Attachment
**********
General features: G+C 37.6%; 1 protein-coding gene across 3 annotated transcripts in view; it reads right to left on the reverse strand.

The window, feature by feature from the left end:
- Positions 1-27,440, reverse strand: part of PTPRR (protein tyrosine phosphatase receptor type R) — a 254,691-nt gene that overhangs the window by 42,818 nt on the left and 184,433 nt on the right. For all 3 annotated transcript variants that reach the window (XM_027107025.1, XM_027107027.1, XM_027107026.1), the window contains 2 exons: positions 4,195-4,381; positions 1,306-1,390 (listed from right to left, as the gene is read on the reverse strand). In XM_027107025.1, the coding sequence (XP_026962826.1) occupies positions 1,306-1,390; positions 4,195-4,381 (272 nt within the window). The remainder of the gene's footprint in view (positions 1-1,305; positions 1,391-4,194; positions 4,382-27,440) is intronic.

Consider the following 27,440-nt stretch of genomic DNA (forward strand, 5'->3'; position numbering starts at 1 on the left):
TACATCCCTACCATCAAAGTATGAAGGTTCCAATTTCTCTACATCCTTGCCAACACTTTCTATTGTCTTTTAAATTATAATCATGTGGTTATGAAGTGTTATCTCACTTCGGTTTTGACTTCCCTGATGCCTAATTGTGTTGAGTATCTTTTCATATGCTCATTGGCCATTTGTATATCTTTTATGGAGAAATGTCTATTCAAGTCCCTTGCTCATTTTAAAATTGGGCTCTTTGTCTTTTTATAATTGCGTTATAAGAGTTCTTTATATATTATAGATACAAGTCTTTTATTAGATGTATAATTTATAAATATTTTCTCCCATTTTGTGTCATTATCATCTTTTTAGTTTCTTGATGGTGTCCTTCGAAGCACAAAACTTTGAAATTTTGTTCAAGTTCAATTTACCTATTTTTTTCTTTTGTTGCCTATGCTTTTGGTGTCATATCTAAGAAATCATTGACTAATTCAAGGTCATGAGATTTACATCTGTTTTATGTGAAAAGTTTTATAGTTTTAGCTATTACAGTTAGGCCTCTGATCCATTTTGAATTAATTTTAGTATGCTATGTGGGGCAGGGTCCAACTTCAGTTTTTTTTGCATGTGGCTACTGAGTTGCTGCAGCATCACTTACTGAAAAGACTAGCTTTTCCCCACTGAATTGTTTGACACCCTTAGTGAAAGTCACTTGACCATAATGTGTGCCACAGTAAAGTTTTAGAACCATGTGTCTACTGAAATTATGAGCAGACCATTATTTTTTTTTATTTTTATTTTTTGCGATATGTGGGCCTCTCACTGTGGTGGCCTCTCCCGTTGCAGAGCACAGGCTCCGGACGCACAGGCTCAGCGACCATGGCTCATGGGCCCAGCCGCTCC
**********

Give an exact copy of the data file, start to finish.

General features: G+C 37.6%; 1 protein-coding gene across 3 annotated transcripts in view; it reads right to left on the reverse strand.

The window, feature by feature from the left end:
- Positions 1-27,440, reverse strand: part of PTPRR (protein tyrosine phosphatase receptor type R) — a 254,691-nt gene that overhangs the window by 42,818 nt on the left and 184,433 nt on the right. For all 3 annotated transcript variants that reach the window (XM_027107025.1, XM_027107027.1, XM_027107026.1), the window contains 2 exons: positions 4,195-4,381; positions 1,306-1,390 (listed from right to left, as the gene is read on the reverse strand). In XM_027107025.1, the coding sequence (XP_026962826.1) occupies positions 1,306-1,390; positions 4,195-4,381 (272 nt within the window). The remainder of the gene's footprint in view (positions 1-1,305; positions 1,391-4,194; positions 4,382-27,440) is intronic.

Consider the following 27,440-nt stretch of genomic DNA (forward strand, 5'->3'; position numbering starts at 1 on the left):
TACATCCCTACCATCAAAGTATGAAGGTTCCAATTTCTCTACATCCTTGCCAACACTTTCTATTGTCTTTTAAATTATAATCATGTGGTTATGAAGTGTTATCTCACTTCGGTTTTGACTTCCCTGATGCCTAATTGTGTTGAGTATCTTTTCATATGCTCATTGGCCATTTGTATATCTTTTATGGAGAAATGTCTATTCAAGTCCCTTGCTCATTTTAAAATTGGGCTCTTTGTCTTTTTATAATTGCGTTATAAGAGTTCTTTATATATTATAGATACAAGTCTTTTATTAGATGTATAATTTATAAATATTTTCTCCCATTTTGTGTCATTATCATCTTTTTAGTTTCTTGATGGTGTCCTTCGAAGCACAAAACTTTGAAATTTTGTTCAAGTTCAATTTACCTATTTTTTTCTTTTGTTGCCTATGCTTTTGGTGTCATATCTAAGAAATCATTGACTAATTCAAGGTCATGAGATTTACATCTGTTTTATGTGAAAAGTTTTATAGTTTTAGCTATTACAGTTAGGCCTCTGATCCATTTTGAATTAATTTTAGTATGCTATGTGGGGCAGGGTCCAACTTCAGTTTTTTTTGCATGTGGCTACTGAGTTGCTGCAGCATCACTTACTGAAAAGACTAGCTTTTCCCCACTGAATTGTTTGACACCCTTAGTGAAAGTCACTTGACCATAATGTGTGCCACAGTAAAGTTTTAGAACCATGTGTCTACTGAAATTATGAGCAGACCATTATTTTTTTTTATTTTTATTTTTTGCGATATGTGGGCCTCTCACTGTGGTGGCCTCTCCCGTTGCAGAGCACAGGCTCCGGACGCACAGGCTCAGCGACCATGGCTCATGGGCCCAGCCGCTCC